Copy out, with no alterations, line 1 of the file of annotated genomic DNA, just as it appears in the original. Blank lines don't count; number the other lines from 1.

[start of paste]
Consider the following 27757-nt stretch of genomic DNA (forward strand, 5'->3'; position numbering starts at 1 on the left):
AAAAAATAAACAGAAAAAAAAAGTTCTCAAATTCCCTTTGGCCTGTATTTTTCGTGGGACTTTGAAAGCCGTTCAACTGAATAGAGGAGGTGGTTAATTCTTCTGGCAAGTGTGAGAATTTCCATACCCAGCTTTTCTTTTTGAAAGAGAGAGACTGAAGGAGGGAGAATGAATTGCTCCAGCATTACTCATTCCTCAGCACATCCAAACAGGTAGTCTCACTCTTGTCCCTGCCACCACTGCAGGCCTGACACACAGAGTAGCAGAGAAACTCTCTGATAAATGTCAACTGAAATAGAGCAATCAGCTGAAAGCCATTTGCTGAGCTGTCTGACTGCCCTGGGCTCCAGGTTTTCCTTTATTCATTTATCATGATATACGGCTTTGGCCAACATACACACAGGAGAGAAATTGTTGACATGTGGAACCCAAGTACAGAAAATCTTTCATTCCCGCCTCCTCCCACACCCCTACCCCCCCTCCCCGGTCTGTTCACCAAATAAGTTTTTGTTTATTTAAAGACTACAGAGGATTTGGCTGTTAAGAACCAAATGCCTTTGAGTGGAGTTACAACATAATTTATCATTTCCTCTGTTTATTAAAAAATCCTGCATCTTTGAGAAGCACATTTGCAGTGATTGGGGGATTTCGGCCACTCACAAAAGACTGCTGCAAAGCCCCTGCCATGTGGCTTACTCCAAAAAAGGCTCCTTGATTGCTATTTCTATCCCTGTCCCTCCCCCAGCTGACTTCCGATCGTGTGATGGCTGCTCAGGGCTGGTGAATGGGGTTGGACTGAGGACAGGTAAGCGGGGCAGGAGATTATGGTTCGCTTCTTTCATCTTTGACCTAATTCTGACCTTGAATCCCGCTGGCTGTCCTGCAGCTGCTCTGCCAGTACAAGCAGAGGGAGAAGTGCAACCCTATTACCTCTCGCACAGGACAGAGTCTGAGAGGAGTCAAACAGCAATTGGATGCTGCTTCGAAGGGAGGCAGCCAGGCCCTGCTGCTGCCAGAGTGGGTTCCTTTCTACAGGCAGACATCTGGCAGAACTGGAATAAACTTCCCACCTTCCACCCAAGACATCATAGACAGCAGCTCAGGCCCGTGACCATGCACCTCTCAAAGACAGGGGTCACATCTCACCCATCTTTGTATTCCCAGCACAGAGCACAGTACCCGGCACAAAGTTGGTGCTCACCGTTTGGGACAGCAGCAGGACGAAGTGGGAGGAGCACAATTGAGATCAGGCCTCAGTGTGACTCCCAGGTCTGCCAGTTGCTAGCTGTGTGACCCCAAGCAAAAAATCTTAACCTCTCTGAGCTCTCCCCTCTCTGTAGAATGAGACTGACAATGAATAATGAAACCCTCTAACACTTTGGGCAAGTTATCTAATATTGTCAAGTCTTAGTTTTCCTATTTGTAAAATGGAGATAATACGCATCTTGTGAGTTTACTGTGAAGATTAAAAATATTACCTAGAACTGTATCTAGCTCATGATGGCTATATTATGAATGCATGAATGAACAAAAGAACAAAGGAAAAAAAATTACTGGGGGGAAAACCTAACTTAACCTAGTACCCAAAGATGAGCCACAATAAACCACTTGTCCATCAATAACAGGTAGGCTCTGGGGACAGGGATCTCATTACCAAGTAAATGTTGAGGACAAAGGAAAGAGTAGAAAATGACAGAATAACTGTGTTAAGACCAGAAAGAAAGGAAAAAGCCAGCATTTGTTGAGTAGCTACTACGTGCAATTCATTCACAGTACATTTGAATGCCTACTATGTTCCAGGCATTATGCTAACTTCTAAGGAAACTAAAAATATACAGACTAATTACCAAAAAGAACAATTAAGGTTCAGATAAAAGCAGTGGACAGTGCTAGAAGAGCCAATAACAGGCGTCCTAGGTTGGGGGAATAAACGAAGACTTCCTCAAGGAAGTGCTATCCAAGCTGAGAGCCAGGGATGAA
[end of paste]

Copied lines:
Consider the following 27757-nt stretch of genomic DNA (forward strand, 5'->3'; position numbering starts at 1 on the left):